One in five reptile species is threatened with extinction
Reptiles, the majority of which are predators, are cold-blooded and scaly animals. Their ranks include some of the deadliest and most venomous creatures on Earth, including the saltwater crocodile and the spitting cobra.
Many of these fascinating creatures are feared by humans and live in hard-to-reach areas such as swamps. Compared to birds, amphibians and mammals, very little data is available on the distribution, population size, and extinction risk of reptiles. As a result, wildlife conservationists have largely helped reptiles indirectly in the past by meeting the needs of other animals (for food and habitat, for example) living in similar places.
Now a first of its kind global evaluation of more than 10,000 species of reptiles (about 90% of the known total) revealed that 21% need urgent support to prevent them from becoming extinct. But since reptiles are so diverseranging from lizards and snakes to turtles and crocodiles, the threats to the survival of each species are likely to be just as varied.
Here are five important findings revealed by the new study.
Crocodiles and turtles among the most endangered
Well over half (58%) of all crocodile species and 50% of all turtles are threatened with extinction, making them the most endangered reptiles. This is comparable to the most endangered groups of amphibians and mammals, so reptiles fare no better than other animals.
The greatest threats to crocodiles and turtles are hunting and illegal wildlife trade. This trade, often intended to supply remote customers with pets (or luxury handbags), threatens 31% of turtles. They are also the groups of reptiles most frequently associated with swampshabitats that are globally beleaguered by the development of urban space and agricultural land, as well as climate change.
The tuatara is the sole survivor of an ancient order of reptiles called Rhynchocephalia, which roamed the Earth alongside dinosaurs around 200 million years ago.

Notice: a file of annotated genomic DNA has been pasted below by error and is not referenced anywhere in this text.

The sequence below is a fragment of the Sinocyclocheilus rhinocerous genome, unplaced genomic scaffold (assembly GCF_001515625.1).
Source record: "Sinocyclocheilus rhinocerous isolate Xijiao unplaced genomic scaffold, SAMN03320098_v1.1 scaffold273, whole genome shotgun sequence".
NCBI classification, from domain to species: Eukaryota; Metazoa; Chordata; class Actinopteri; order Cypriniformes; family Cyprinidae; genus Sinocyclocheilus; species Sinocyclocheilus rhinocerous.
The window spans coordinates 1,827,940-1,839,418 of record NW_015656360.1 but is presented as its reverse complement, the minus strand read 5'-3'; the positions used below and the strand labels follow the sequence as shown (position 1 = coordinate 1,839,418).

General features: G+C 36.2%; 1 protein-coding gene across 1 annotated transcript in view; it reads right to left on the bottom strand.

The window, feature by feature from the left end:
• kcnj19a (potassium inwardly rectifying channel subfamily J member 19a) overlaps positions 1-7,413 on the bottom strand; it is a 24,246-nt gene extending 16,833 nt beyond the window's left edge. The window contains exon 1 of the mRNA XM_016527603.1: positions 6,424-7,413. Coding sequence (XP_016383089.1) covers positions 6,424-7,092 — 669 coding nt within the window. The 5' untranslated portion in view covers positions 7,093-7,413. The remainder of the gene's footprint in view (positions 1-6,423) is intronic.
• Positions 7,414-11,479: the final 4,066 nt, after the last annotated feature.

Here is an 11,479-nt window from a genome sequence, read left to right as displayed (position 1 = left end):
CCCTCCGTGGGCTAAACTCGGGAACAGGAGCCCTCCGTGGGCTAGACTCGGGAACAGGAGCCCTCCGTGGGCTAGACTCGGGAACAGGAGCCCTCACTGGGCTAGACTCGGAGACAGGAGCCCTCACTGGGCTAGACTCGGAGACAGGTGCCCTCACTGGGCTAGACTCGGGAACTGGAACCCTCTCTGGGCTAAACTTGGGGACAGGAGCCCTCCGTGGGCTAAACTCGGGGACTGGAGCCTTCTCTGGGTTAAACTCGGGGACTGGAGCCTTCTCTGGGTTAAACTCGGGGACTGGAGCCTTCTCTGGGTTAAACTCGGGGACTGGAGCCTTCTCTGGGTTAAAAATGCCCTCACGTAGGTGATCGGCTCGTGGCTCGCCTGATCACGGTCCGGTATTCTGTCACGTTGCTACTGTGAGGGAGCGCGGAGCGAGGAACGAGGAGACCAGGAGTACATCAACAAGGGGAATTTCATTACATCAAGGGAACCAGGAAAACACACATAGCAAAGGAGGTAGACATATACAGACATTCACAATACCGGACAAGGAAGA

To help you understand how evolutionarily isolated this species is, rodents belong to a single order that makes up 40% of mammals. Fortunately, the populations of this species have stabilized, largely thanks to the protection they have enjoyed under the law since 1895, which makes it an offense to kill individuals or their eggs or to collect them from the wild.
Tuataras, which are greenish-brown and grey, measure up to 80cm (32 inches) from head to tail and have a spiny crest along their backs, were once widespread throughout New Zealand but became extinct on the main islands about 200 years ago – the at the same time as invasive rats, brought by European colonizers, settled there. Conservation effortssuch as captive breeding and targeted reintroductions, have meant that tuataras are breeding again in the wild on New Zealand’s North Island.
interesting waythis species has one of the longest lifespans of any reptile (over 100 years) and a body temperature of around 10°C (50°F) – over 10°C (18°F) lower than most reptiles.
Habitat destruction is the biggest global threat
Habitat losscaused by agricultural land expansion, urbanization and logging, contributes more to the risk of extinction for most reptiles than any other factor. Other major threats include displacement of native reptiles by invasive species and hunting. These threats are all of human origin and pose a problem for all other groups of animals.
Most endangered in the tropics
Southeast Asia, West Africa, Madagascar and the Caribbean are hot spots for endangered reptiles. According to the new assessment, some of these areas contain twice as many endangered reptiles as other animal groups.
More than half of endangered reptile species live in the forests, where habitat destruction is an imminent threat. The situation is similar for birds and mammals, so conserving forest areas for one group of species will help protect them all.
in cold blood reptiles need to warm up in the sun to function properly. But if they are heated above their optimum temperature, their metabolism is less efficient and they must seek shade to cool down.
Rising global temperatures are shrinking the windows reptiles have to forage on a daily basis – when it’s not too cold but not too hot either – and reducing their habitable range overall. For some species of reptiles, the ambient temperature influences the sex of offspring. Cooler temperatures are causing many turtle eggs to turn into males, so climate change could see male turtles die.
Which is good for other animals…
When reptiles are restricted to a particular range – endemic to a single small island, for example – the species is usually so specialized that a conservation effort focused on needs of this species is cautious.
But overall, birds and mammals are good substitutes for keeping reptiles, despite being so different. Indeed, the threats imposed on all groups of animals are broadly the same. Conservation efforts for one species can benefit all.
While this new assessment sheds more light than ever on the plight of the world’s scaly masses, it nonetheless shares universal lessons about what is needed to preserve Earth’s biodiversity: space and freedom from persecution in a stable climate.
Written by Louise Gentle, Lecturer in Wildlife Conservation, Nottingham Trent University.
This article was first published in The conversation.